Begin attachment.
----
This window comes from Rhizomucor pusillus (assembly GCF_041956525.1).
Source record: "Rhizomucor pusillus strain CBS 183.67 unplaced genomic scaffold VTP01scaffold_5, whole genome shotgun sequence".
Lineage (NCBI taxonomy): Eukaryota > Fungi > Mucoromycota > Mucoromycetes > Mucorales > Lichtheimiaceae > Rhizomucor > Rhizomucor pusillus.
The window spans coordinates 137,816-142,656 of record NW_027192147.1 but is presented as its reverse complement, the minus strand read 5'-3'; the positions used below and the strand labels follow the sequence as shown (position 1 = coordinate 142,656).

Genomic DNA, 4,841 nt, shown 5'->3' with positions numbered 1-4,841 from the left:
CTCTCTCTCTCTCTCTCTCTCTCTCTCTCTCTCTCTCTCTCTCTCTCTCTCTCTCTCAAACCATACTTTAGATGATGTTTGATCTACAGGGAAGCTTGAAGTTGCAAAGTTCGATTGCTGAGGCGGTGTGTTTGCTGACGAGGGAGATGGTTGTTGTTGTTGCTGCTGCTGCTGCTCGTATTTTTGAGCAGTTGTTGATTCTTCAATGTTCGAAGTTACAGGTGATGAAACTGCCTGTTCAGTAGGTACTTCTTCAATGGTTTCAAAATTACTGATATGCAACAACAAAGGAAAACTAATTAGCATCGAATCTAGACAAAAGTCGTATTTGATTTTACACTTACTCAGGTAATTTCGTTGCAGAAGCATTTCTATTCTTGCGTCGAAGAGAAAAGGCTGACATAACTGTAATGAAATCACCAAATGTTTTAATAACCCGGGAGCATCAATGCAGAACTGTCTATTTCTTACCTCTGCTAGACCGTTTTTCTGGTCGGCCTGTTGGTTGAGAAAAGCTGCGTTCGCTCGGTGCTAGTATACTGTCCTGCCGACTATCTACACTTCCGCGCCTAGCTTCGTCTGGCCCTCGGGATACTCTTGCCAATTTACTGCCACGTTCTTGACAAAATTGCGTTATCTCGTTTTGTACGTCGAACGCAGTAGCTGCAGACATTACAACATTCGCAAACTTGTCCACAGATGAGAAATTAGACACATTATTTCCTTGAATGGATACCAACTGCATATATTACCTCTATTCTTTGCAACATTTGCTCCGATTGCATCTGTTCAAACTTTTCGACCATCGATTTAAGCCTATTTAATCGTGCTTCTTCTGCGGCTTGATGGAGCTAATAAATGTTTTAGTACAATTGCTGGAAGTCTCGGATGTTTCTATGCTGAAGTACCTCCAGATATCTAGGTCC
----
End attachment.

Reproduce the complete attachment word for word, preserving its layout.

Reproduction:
This window comes from Rhizomucor pusillus (assembly GCF_041956525.1).
Source record: "Rhizomucor pusillus strain CBS 183.67 unplaced genomic scaffold VTP01scaffold_5, whole genome shotgun sequence".
Lineage (NCBI taxonomy): Eukaryota > Fungi > Mucoromycota > Mucoromycetes > Mucorales > Lichtheimiaceae > Rhizomucor > Rhizomucor pusillus.
The window spans coordinates 137,816-142,656 of record NW_027192147.1 but is presented as its reverse complement, the minus strand read 5'-3'; the positions used below and the strand labels follow the sequence as shown (position 1 = coordinate 142,656).

Genomic DNA, 4,841 nt, shown 5'->3' with positions numbered 1-4,841 from the left:
CTCTCTCTCTCTCTCTCTCTCTCTCTCTCTCTCTCTCTCTCTCTCTCTCTCTCTCTCAAACCATACTTTAGATGATGTTTGATCTACAGGGAAGCTTGAAGTTGCAAAGTTCGATTGCTGAGGCGGTGTGTTTGCTGACGAGGGAGATGGTTGTTGTTGTTGCTGCTGCTGCTGCTCGTATTTTTGAGCAGTTGTTGATTCTTCAATGTTCGAAGTTACAGGTGATGAAACTGCCTGTTCAGTAGGTACTTCTTCAATGGTTTCAAAATTACTGATATGCAACAACAAAGGAAAACTAATTAGCATCGAATCTAGACAAAAGTCGTATTTGATTTTACACTTACTCAGGTAATTTCGTTGCAGAAGCATTTCTATTCTTGCGTCGAAGAGAAAAGGCTGACATAACTGTAATGAAATCACCAAATGTTTTAATAACCCGGGAGCATCAATGCAGAACTGTCTATTTCTTACCTCTGCTAGACCGTTTTTCTGGTCGGCCTGTTGGTTGAGAAAAGCTGCGTTCGCTCGGTGCTAGTATACTGTCCTGCCGACTATCTACACTTCCGCGCCTAGCTTCGTCTGGCCCTCGGGATACTCTTGCCAATTTACTGCCACGTTCTTGACAAAATTGCGTTATCTCGTTTTGTACGTCGAACGCAGTAGCTGCAGACATTACAACATTCGCAAACTTGTCCACAGATGAGAAATTAGACACATTATTTCCTTGAATGGATACCAACTGCATATATTACCTCTATTCTTTGCAACATTTGCTCCGATTGCATCTGTTCAAACTTTTCGACCATCGATTTAAGCCTATTTAATCGTGCTTCTTCTGCGGCTTGATGGAGCTAATAAATGTTTTAGTACAATTGCTGGAAGTCTCGGATGTTTCTATGCTGAAGTACCTCCAGATATCTAGGTCC